Total Federal SpendingSince 2002 there has been a boom in renovations for sport stadiums and the building of new stadiums. Even though these teams are owned by billionaires it is “We the people” who foot the bill for the stadiums by way of municipal bonds. Keep in mind that the NFL earns billions of dollars yearly and does not pay taxes.  In spite of this, “We the people” seem gitty to foot the bill for it. Yet, we don’t want to pay for healthcare. Something that would benefit all. In some cases, having minimal healthcare is a matter of life and death. Take a look at this sampling of the millions of dollars taxpayers have spent on new stadiums and renovations:

Phillips Arena, Atlanta
Team: Atlanta Hawks
Renovated: 2018
Cost: $193 million
Cost to taxpayers: $143 million

Three facilities: Progressive Field, FirstEnergy Stadium and Quicken Loans Arena, Cleveland, Ohio
Team: Cleveland Indians, Browns and Cavaliers
Renovated: 2015 and 2016
Cost: $210 million
Cost to taxpayers: $90 million

Soldier Field in Chicago
Team: Chicago Bears
Renovated: 2003
Cost: $587 million
Cost to taxpayers: $387 million
 Jason Notte. Even sports stadium ‘facelifts’ cost taxpayers millions, Marketwatch.com. July 2017.

Contrary to popular belief, new stadiums for sports teams are not the economic trampoline or stimulus that we make them out to be. The economic impact is temporary. For instance, the proposed stadium for the Los Angeles Rams will cost $3 billion and create 22,000 construction jobs. Once construction of the stadium is complete, those jobs are gone. The next argument is that people will spend money at nearby restaurants, pay for parking, and other local vendors and this improves the local economy. Yet, when surveyed, 86% of economists are opposed to taxpayers subsiding new stadiums. “In a 2017 poll, 83 percent of the economists surveyed agreed that ‘Providing state and local subsidies to build stadiums for professional sports teams is likely to cost the relevant taxpayers more than any local economic benefits that are generated.’” Scott A. Wolla, “The Economics of Subsidizing Sports Stadiums,” Page One Economics, May 2017.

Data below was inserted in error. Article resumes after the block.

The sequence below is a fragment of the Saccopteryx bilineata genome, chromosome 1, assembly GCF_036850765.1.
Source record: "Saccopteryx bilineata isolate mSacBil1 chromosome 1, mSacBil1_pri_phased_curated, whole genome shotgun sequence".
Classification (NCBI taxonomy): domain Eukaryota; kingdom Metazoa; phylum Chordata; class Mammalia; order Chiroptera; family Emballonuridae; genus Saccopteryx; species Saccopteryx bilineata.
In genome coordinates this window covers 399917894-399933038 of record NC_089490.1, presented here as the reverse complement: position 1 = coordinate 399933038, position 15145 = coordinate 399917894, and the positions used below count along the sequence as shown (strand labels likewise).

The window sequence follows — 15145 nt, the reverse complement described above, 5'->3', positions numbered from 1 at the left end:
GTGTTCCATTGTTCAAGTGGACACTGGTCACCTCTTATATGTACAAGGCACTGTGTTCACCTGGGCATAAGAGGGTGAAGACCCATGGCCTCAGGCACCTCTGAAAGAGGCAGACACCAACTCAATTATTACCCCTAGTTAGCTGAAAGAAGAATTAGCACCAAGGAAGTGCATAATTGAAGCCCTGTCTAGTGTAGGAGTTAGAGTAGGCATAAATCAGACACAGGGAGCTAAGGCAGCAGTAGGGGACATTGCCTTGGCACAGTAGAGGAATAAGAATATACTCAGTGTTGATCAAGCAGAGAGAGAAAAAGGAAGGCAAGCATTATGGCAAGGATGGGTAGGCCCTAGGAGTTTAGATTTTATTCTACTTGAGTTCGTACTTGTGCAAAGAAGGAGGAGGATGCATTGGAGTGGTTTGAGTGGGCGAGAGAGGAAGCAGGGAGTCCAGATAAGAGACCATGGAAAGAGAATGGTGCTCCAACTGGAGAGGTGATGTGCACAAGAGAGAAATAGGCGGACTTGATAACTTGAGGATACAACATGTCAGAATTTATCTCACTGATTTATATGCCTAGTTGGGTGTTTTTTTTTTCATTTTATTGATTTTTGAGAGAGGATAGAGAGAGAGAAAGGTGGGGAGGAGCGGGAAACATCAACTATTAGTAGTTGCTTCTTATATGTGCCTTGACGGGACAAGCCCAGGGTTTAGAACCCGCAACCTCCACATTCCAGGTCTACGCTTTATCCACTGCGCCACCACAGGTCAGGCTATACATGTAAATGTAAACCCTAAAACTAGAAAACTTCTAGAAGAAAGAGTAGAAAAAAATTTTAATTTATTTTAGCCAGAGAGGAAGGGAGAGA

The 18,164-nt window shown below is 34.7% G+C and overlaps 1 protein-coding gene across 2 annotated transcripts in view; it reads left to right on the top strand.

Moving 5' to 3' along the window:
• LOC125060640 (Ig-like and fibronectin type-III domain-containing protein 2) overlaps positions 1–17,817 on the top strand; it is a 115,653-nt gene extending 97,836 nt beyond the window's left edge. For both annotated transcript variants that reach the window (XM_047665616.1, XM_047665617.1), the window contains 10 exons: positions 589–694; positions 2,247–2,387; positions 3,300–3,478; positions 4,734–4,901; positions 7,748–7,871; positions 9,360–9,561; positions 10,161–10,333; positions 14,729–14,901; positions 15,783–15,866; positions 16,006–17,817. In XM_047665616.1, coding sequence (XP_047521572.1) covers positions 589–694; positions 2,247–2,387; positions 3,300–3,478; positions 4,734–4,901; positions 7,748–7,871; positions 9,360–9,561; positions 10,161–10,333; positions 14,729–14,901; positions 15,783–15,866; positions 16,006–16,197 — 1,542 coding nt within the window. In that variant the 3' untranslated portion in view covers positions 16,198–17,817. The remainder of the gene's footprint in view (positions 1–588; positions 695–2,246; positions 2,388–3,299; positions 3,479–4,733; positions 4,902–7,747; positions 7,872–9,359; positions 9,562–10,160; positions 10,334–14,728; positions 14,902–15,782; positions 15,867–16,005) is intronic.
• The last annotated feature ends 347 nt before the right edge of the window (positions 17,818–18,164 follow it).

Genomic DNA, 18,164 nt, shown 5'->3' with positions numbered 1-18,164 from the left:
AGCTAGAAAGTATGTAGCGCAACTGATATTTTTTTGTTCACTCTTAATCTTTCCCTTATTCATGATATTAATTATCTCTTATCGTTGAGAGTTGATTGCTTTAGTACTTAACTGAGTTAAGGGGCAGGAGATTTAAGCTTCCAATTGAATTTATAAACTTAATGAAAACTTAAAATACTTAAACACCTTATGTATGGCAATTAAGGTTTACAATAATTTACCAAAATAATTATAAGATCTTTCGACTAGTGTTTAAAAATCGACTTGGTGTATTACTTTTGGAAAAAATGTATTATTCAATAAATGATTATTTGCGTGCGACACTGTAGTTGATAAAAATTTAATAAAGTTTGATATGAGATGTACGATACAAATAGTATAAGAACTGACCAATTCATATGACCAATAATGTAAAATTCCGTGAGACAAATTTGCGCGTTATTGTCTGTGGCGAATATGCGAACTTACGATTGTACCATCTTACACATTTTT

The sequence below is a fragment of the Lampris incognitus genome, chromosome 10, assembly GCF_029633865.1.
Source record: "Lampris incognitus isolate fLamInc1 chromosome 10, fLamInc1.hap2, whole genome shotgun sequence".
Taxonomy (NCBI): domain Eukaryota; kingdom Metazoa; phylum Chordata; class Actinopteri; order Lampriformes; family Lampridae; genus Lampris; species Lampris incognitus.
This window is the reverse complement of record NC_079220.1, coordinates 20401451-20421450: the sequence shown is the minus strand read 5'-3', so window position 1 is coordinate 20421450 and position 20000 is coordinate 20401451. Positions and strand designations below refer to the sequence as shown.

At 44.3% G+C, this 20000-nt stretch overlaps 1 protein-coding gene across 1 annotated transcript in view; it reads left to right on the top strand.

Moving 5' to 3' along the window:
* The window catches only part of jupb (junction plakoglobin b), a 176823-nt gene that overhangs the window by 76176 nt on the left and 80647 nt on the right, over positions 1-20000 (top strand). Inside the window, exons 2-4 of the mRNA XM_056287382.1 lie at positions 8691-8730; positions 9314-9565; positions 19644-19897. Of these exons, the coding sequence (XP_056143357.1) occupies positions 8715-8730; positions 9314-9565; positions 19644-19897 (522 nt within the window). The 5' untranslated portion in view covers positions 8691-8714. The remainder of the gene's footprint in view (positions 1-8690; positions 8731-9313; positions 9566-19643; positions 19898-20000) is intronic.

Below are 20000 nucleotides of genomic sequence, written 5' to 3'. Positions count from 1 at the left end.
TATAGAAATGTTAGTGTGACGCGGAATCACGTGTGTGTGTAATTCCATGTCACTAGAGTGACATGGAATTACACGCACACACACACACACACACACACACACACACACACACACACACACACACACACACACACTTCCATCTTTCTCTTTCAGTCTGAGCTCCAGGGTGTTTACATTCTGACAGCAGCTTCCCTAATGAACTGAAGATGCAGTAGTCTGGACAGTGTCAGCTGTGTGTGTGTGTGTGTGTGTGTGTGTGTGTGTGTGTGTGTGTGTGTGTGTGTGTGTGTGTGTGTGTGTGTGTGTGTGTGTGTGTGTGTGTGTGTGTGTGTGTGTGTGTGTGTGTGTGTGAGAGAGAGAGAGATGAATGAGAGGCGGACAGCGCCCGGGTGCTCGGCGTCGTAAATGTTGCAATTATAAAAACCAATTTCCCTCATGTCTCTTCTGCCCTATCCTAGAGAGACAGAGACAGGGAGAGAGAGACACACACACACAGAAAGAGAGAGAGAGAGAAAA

Taxes and ExpendituresEconomists suggest that we should look at the opportunity cost. That is, when you spend money on one product, this takes the place of something else that could have/would have been bought. In other words, if you only have $50 of discretionary funds, you have limited options. You can either go to a ball game or to a museum. Most cannot fund both activities on a regular basis. So, while a new stadium is stimulating that segment of the economy, it is taking money away from another segment.

So, why are “We the people” willing to pay for sports stadiums and not healthcare or education for all? Some of the blame lies in our pull yourself up by your bootstraps philosophy. We believe if you work hard, you should be able to afford to care for yourself. That philosophy fails to acknowledge that stagnant income wage growth has not kept up with the real cost of living. There’s also a stigma of shame that we have given to those receiving any kind of government benefit.

I almost hate to bring up slavery, but it is at the root of a lot of what ails this country. In this regard, “We the people” don’t want to pay for healthcare or Medicare for all because we don’t want everyone, i.e. blacks and other minorities to get it as well.  This is why racism is considered a mental illness. We would rather pay for a stadium that most of us cannot attend because we can’t afford to buy a ticket instead of investing in ourselves in the form of healthcare and education.